Prison for mother who swindled £44k benefits
A mother who pocketed almost £44,000 while 'cynically' swindling the benefits system has been jailed for eight months.
Katherine Smith collected income support and Jobseekers allowance she was not entitled to for years after lying that she was a single mother living alone, Wolverhampton Crown Court heard.
In fact she and her partner Peter Scott shared the house and jointly applied for a loan for improvements to the property, Mr Harpreet Sandhu, prosecuting, said.
He told the court: "The claim was fraudulent from the outset. The joint application for the home improvements loan came just 30 days after she first applied for income support. The couple also had a joint bank account and Mr Scott paid the utility bills."
Smith, now 38 and of previous good character, fraudulently claimed income support for years before illegally picking up Jobseekers Allowance, the court was told.
Mr Roy Paterson, defending, told the court the crime had resulted from a 'misunderstanding' of the law by the defendant. She was also anxious that she could not bring up her 17-year-old daughter without the financial support of her partner, it was claimed.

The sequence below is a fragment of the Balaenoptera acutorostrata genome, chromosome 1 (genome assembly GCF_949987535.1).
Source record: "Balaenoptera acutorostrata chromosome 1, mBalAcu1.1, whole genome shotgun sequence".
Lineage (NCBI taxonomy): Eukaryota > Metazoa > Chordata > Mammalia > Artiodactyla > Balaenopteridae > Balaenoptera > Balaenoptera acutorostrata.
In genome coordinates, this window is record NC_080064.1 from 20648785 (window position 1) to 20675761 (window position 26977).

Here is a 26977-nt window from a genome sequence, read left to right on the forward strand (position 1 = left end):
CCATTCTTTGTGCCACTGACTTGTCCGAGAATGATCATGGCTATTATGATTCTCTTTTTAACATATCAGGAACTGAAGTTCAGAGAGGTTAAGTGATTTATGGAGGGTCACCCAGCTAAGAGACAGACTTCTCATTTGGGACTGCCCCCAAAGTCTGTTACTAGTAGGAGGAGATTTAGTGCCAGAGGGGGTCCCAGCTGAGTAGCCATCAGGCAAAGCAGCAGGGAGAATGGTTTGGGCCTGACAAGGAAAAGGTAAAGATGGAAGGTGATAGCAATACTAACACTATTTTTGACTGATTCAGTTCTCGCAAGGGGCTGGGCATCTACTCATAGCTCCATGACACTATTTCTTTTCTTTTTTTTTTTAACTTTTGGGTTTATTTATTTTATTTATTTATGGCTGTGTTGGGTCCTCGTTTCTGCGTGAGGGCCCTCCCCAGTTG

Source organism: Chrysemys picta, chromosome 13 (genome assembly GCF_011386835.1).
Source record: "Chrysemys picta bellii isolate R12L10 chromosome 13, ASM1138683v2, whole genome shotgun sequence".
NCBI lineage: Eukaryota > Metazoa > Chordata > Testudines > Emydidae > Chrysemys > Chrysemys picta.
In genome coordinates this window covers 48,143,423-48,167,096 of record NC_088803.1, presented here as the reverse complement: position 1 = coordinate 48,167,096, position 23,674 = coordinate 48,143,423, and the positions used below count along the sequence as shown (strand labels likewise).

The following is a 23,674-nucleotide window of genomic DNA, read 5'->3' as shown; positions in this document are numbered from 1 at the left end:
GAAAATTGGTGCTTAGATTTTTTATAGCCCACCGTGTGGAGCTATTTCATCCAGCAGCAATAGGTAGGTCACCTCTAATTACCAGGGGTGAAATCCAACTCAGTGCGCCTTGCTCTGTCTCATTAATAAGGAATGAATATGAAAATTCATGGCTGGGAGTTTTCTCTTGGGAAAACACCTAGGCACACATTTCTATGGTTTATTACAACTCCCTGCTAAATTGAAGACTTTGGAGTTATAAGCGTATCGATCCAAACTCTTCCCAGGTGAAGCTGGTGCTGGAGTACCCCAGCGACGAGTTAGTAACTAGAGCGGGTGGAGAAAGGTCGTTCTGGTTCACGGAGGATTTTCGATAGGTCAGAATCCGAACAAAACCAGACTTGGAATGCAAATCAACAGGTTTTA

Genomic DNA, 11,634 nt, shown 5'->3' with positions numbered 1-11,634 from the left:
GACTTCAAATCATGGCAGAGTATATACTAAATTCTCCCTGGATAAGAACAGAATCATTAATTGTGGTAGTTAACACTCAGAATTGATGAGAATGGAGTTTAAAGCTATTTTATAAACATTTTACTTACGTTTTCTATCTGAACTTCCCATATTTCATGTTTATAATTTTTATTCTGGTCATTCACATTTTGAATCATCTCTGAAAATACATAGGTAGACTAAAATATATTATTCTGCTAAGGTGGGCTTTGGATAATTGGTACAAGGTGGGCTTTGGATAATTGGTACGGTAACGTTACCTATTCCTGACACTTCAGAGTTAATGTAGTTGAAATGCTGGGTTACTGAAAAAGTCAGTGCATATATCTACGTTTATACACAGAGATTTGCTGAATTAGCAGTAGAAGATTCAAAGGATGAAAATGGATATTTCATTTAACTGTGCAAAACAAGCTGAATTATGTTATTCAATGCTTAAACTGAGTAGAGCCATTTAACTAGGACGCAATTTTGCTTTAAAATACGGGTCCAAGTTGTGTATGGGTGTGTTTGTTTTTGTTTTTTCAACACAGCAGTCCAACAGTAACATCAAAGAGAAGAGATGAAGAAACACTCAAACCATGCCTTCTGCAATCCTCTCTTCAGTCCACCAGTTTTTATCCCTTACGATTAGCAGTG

Smith, of Ryland Close, Tipton, pleaded guilty to cheating the public revenue of income support between October 2003 and September 2009. She admitted a similar offence involving Jobseekers Allowance between September 2009 and March 2012. The crimes involved a total of £44,886.67.
Sentencing her to eight months in prison, Judge Michael Challinor told her: "This was fraud right from the start and you cheated the benefits system cynically for years. The public are rightly concerned with this sort of offending."
Figures released by the Department for the Work & Pensions show that benefits cheats cost the taxpayer millions of pounds every year.
Last year, there were more than 2,000 criminal cases prosecuted in central England, which includes the West Midlands. There were a further 5,300 cautions or penalties imposed as well, with the total overpayment hitting about £40m.
But financial experts working for the department are using Proceeds of Crime Act powers to recoup money stolen by cheats, forcing them to repay the money quickly – or face jail.
The department also uses hidden cameras and mobile surveillance to track offenders. Figures released to the Express & Star last year revealed the DWP's Fraud Investigation Unit clawed back £9.5m last year.
Benefit theft can include not informing the department about any employment or earnings, not revealing savings or inherited money.
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